Origins and History
The ancestral Hungarian herding dog which later became the Puli, appears to have migrated with the Magyars and their livestock from the Ural-Altay region, between China and the Caspian Sea, to the Carpathian Basin around 800 AD. This dog most likely can be traced back to the herding/guard dogs (Tsang Apso, mistakenly called Tibetan Terriers by Europeans) originating from China and Tibet and were widespread in that region. The ancestral Puli mixed with French and German herding dogs around 300 years ago, as a result of two-way trading of livestock trading between Hungary with France and Germany. Livestock was then driven on hoof to their destination and naturally the shepherds used their herding dogs to perform the necessary chores around the flocks of sheep and herds of cattle. Some accidental or perhaps even intended matings between the respective parties’ dogs took place as their paths crossed on the roads and markets of Europe. From the German side the contributors to the creation of Pumi were the Pomeranian Schafpudel (Sheep Poodle, still in existence today in small numbers) and the Hütespitz (Herding Spitz) which was considered extinct as of 1935. Both these ancient breeds were known since at least the Middle Ages. The Pumi’s name is believed to reflect the origin of its German genetic contributors.
Our present day Pumi (Pumik in plural) is the result of centuries of selection by shepherds. The selection was directed towards performing tasks which were based on the uniqueness of the environment and the livestock in the Carpathian Basin. The Hungarian livestock, such as the Hungarian Grey Cattle and the Racka sheep are very hardy and originally lived off the land in a semi-wild state. Their temperament matched their environment. There were no huge contiguous pastures, but many smaller ones, which were accessible only by narrow roads, through woods, cultivated fields and strip parcels.
There was a need for a fast, spirited, decisive dog, capable of completing a task independently; one who is perfectly capable of assessing the given situation and to make decisions – correctly – because of its strong desire to please. It’s not afraid to get close to livestock, but at the same time is absolutely trustworthy not to damage the livestock; quick learner to the point of seemingly reading its owner’s mind. Dogs that didn’t fulfill these requirements were not bred.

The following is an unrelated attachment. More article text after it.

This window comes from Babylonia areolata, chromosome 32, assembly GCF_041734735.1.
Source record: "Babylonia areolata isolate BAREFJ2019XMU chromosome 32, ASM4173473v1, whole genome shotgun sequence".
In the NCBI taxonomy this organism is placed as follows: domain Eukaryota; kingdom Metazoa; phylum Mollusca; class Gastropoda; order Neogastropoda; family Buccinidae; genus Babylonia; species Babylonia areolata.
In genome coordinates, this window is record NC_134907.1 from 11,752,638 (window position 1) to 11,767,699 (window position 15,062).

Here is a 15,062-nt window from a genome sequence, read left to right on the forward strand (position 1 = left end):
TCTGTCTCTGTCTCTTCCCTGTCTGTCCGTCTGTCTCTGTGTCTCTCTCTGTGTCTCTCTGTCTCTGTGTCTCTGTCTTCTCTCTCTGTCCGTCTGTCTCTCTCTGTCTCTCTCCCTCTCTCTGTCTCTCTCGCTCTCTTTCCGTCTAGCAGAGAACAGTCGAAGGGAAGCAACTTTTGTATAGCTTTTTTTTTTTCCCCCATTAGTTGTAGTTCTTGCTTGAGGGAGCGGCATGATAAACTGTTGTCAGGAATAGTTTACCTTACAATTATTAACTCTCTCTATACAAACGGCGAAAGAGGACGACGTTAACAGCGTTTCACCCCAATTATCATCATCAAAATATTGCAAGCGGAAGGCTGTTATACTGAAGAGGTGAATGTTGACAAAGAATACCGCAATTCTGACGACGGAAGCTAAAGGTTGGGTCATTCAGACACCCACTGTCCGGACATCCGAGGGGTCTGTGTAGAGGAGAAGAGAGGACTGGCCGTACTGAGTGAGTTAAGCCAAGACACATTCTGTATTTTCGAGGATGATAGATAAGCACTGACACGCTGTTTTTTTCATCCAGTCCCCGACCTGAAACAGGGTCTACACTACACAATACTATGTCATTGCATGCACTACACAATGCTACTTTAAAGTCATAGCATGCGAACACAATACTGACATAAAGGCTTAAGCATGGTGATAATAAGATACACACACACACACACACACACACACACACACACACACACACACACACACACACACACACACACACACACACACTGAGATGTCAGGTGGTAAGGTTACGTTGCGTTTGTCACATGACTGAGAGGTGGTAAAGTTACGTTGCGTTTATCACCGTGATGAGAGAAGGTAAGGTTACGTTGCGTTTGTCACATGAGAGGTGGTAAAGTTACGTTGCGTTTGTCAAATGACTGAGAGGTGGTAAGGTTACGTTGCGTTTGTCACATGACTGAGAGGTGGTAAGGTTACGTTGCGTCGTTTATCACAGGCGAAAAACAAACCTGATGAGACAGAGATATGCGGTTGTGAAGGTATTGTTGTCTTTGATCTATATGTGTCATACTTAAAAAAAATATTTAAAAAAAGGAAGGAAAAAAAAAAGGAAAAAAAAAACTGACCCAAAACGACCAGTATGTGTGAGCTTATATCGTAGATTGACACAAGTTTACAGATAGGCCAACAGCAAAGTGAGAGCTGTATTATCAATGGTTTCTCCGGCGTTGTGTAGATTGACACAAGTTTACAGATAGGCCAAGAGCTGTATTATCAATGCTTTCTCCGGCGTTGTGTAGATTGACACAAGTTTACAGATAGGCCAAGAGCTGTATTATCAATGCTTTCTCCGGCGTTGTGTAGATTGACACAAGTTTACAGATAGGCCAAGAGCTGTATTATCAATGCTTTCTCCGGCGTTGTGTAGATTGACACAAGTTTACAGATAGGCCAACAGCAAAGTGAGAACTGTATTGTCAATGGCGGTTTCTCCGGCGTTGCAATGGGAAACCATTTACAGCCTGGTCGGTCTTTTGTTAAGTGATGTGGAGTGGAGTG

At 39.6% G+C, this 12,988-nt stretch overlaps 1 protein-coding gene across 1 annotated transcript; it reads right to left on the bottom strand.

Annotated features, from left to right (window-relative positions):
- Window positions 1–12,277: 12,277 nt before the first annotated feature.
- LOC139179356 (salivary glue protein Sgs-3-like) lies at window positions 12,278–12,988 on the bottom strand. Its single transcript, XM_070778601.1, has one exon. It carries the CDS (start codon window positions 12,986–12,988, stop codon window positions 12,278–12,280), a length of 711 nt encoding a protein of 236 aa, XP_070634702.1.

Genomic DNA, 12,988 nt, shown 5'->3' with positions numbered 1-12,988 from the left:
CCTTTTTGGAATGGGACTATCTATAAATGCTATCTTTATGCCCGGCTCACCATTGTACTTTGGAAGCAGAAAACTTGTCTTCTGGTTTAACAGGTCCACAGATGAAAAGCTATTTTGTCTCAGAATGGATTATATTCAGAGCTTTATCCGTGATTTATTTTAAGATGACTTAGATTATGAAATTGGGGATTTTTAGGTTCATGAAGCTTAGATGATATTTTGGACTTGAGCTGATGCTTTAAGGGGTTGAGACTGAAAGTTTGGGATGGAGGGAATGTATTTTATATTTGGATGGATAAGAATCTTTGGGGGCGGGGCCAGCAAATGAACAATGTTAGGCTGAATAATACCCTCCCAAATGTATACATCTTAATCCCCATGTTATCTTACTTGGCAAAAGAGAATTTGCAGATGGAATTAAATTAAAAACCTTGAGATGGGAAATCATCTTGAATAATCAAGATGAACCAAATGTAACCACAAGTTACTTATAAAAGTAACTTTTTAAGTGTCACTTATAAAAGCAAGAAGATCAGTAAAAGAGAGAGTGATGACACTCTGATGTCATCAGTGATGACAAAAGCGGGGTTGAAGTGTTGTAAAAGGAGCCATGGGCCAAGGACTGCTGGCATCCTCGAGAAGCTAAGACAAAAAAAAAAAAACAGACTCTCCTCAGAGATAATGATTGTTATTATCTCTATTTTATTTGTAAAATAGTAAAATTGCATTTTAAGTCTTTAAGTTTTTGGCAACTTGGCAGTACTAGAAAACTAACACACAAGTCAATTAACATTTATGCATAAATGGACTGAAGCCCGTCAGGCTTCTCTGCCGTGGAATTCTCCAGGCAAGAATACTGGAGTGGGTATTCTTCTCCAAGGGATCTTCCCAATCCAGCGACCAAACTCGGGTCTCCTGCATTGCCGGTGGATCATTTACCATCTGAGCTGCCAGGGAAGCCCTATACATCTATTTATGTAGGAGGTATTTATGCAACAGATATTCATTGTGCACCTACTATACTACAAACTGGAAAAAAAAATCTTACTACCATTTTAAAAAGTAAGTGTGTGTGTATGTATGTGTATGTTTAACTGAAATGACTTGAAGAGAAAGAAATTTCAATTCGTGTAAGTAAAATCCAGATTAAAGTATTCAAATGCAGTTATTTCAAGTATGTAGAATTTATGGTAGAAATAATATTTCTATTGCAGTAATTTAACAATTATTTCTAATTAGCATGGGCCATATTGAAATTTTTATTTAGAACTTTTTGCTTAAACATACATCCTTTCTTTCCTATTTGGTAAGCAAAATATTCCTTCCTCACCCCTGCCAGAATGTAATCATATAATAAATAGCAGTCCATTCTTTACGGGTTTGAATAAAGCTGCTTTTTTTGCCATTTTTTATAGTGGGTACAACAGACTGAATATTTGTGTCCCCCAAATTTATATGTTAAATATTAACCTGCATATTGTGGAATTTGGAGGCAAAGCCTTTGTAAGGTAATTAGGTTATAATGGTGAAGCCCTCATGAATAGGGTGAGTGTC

In many cases the livestock owners didn’t even own pastures, or theirs was too small to sustain all their livestock. Consequently, they had to rent pastures which could be miles away. They had to drive their livestock every day over narrow roads, strips of land, and if possible, had to avoid causing damage to the adjacent properties. Here the dogs didn’t have the opportunity for outruns in wide arcs, because there was no room. Often they had to go ahead between the livestock’s feet to their front to turn or to stop the flock. The dog had to be able to protect a cornfield immediately on the side of the road from the flock, specifically it had to “patrol” – move back and forth between the sheep and the cornfield to prevent the animals from going into the crop. As a result, the sheep got accustomed to the fact that when the dog is close, it’s working. There was a need for a dog which likes to work close and is not afraid of livestock. The Pumi’s tools were barking, quick movement, and an occasional nip if needed. The Pumi also guarded the farm and alerted its owners when strange people or animals approached.
Bohemia Vivace Ash CM CDX BN RE HSAs AX MXJ OF CA herding Racka sheep in Hungary (photo – Jozsef Tari)
In the early twentieth century, the Hungarians identified three distinct herding breeds based on phenotype. The Puli was identified first, being prevalent on the eastern Hungarian plains. The Pumi was next; found more in the hilly country of western Hungary; and the Mudi (which carries more of the characteristics of one of its ancestors, Hütespitz) the last, from southern Hungary. The Pumi was considered a regional variation of the Puli and the two names were used interchangeably for centuries.
Dr. Emil Raitsits, a professor at the Hungarian University of Veterinary Medicine, initiated the standardization of Puli and Pumi in the 1910’s and 1920’s. The Pumi standard was approved by FCI in 1935.
More good information from a Hungarian website (in English) at http://pumikennel.hu/?p=1448.